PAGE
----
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[DAGCombiner] Limit the number of chains in findBetterChains().
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Authored by courbet on Oct 15 2018, 7:33 AM.

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Reviewers
niravd
Summary

Enabling -combiner-global-alias-analysis does find better chains and
therefore can result in prohibitively large compile times for very large
blocks.

This patch protects against large blocks without hurting the expected behaviour
for reasonable sizes. The typical use case for merging is when the stores to be
merged are reasonably local (e.g. when merging 4 stores, these 4 stores can be
found within a window of not much more than 4 unrelated store instructions).

Diff Detail

Event Timeline

courbet created this revision.Oct 15 2018, 7:33 AM
courbet updated this revision to Diff 169705.Oct 15 2018, 7:39 AM

revert formatting changes

Oh good catch. This is O(N^3) for long chains because we try every prefix of the chain, and because the chain is so long our chain improvements gives up and noops, so we just redo the same computation over and over. Cutting the length to any reasonable size makes it O(N^2). I suspect your observed merge size requirement is to deal with our incomplete handling of chain SubDAG in store merge (just a children of a single TF potentially skipping some loads), because it shouldn't matter otherwise (See (1)).

Although, maybe what we should actually do is just run up the chain and mark make sure each store is to a disjoint part of memory (which should be just a range check as they all had related pointers) and then just directly rewrite them into as fully parallel structure chained to a TokenFactor. That should be O(N) with a much smaller constant than this.

(1) I wrote a cleanup patch D31068 some time ago that never got around to chasing down the reviewers to care. It lets us merge stores from a chain of stores where we gave up on better aliasing. That should remove any burrs from giving up merges too soon. I've added you as a reviewer.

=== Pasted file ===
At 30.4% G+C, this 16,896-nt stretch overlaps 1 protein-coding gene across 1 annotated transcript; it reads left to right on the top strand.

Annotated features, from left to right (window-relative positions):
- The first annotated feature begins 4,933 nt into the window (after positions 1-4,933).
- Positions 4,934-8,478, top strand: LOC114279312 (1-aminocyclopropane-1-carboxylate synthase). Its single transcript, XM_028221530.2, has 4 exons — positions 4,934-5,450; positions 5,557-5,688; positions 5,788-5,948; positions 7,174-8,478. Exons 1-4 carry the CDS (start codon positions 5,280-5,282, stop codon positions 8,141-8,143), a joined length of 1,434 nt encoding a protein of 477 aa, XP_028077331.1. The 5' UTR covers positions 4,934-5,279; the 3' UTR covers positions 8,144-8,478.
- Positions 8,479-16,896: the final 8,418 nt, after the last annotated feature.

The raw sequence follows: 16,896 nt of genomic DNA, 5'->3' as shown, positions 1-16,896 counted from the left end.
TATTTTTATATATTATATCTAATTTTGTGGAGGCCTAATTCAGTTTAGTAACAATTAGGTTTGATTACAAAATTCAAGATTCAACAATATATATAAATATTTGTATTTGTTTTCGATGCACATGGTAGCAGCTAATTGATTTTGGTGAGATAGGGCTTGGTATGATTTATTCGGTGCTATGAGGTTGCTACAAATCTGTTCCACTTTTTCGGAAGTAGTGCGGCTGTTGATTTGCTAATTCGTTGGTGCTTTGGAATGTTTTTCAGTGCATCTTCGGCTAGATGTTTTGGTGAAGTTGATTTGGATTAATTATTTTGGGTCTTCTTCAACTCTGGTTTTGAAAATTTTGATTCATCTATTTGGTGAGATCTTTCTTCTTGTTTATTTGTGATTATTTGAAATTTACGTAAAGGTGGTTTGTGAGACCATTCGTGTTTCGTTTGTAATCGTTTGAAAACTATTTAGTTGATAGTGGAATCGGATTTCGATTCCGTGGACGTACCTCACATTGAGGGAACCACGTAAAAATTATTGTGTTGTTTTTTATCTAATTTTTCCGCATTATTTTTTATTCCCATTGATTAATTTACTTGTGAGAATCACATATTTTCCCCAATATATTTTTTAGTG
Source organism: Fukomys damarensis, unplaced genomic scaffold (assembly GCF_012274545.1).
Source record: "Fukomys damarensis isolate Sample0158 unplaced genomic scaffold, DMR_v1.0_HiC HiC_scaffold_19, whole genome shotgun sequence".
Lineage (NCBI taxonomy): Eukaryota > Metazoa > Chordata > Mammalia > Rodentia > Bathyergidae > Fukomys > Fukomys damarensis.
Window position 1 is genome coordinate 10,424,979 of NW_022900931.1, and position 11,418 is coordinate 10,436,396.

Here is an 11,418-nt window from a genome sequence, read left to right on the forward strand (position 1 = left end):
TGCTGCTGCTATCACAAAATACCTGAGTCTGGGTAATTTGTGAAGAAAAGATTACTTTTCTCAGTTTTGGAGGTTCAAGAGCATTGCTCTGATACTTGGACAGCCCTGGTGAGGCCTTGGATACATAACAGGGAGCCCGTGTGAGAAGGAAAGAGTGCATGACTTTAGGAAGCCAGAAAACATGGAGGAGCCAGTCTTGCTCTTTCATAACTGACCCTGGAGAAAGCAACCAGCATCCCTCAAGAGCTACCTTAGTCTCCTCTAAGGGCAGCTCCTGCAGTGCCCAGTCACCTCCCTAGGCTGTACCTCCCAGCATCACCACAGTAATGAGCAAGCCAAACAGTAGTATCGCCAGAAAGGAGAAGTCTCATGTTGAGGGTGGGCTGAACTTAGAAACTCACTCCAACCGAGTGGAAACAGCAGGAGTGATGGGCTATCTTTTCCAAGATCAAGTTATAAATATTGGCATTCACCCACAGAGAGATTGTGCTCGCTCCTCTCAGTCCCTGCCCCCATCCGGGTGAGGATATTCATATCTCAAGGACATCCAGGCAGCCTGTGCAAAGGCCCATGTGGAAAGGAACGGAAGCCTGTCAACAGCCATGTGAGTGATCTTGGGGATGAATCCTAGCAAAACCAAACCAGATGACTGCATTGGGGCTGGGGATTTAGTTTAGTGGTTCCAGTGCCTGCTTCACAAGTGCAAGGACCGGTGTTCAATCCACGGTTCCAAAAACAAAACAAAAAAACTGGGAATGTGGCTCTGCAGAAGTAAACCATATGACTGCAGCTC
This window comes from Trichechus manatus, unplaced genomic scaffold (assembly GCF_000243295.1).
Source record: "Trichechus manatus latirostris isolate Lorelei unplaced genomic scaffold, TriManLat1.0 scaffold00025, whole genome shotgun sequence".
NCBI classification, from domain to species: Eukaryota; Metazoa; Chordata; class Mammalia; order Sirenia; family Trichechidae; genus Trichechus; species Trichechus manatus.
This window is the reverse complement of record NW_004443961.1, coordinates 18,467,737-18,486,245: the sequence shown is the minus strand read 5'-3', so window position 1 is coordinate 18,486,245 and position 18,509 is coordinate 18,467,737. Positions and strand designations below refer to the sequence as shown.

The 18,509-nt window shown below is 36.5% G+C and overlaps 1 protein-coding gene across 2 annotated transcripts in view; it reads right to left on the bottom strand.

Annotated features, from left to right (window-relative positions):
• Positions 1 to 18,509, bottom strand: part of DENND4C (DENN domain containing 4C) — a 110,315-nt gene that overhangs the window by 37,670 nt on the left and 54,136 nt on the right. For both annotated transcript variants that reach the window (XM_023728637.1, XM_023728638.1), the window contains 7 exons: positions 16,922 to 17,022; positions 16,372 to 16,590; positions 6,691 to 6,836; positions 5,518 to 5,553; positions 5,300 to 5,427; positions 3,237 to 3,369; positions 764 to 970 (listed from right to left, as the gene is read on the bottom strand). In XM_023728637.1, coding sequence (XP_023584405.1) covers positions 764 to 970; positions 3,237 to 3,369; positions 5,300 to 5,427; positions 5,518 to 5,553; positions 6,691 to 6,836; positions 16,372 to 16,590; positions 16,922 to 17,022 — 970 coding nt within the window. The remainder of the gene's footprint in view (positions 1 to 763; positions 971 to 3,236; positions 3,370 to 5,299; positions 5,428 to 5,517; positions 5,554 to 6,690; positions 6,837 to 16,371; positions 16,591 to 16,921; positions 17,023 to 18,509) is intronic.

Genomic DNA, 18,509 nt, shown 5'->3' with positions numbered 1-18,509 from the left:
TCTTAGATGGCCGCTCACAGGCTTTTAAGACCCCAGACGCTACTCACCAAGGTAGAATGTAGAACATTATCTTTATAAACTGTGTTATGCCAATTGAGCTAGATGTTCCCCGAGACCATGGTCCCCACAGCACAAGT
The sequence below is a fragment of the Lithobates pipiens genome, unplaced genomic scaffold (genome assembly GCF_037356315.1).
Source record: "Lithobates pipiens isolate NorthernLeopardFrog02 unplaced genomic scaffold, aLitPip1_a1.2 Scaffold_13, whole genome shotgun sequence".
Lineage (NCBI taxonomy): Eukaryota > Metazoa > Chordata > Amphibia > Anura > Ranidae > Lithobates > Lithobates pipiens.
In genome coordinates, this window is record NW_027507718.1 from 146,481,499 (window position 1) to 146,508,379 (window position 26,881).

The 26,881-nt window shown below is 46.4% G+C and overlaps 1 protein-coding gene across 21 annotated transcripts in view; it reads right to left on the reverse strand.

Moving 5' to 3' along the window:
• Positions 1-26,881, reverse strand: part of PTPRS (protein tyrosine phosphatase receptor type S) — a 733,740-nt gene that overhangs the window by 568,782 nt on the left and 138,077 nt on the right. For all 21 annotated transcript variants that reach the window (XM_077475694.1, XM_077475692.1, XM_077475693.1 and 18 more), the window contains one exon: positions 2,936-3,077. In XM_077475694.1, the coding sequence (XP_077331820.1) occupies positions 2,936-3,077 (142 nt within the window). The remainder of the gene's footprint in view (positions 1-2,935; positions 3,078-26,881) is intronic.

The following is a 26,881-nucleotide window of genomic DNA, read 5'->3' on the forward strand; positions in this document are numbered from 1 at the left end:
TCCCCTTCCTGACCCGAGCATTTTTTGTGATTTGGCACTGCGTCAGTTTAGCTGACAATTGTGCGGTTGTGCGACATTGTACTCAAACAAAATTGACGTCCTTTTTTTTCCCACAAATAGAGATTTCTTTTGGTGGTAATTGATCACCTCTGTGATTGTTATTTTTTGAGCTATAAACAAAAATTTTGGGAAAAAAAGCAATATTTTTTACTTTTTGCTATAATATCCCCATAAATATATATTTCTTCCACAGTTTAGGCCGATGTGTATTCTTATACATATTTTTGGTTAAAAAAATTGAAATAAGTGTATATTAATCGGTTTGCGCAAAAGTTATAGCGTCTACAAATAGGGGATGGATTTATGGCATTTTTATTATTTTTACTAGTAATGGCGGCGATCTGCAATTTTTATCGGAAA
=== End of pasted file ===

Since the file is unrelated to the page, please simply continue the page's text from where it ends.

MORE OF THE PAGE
include/llvm/CodeGen/TargetLowering.h
2598

I wrote some a cleanup patch some time ago that never got around to chasing down the reviewers to care. It incrementally allows us to deal with chains of stores in which should remove any burrs from giving up merges too soon, so we shouldn't need to have a target-dependenct depth check.

This comment was removed by niravd.

Oh good catch. This is O(N^3) for long chains because we try every prefix of the chain, and because the chain is so long our chain improvements gives up and noops, so we just redo the same computation over and over. Cutting the length to any reasonable size makes it O(N^2). I suspect your observed merge size requirement is to deal with our incomplete handling of chain SubDAG in store merge (just a children of a single TF potentially skipping some loads), because it shouldn't matter otherwise (See (1)).

I'm not sure I understand what (1) would change to the situation ?

Although, maybe what we should actually do is just run up the chain and mark make sure each store is to a disjoint part of memory (which should be just a range check as they all had related pointers) and then just directly rewrite them into as fully parallel structure chained to a TokenFactor. That should be O(N) with a much smaller constant than this.

Note that this patch fixes a pathological case which is quite theoretical; the limit is never hit on any of the test-suite basic blocks.
Actually with this change it takes a basic block of more than ten thousand stores to reach the current compile time with hundreds of blocks, even with -combiner-global-alias-analysis.

(1) I wrote a cleanup patch D31068 some time ago that never got around to chasing down the reviewers to care. It lets us merge stores from a chain of stores where we gave up on better aliasing. That should remove any burrs from giving up merges too soon. I've added you as a reviewer.

For reference: compile times for insane block sizes with and without this patch. Y is seconds, X is #stores/3.

niravd resigned from this revision.Nov 15 2018, 7:09 AM

We've superceded this patch.

courbet abandoned this revision.Nov 18 2018, 11:42 PM

Dropping this.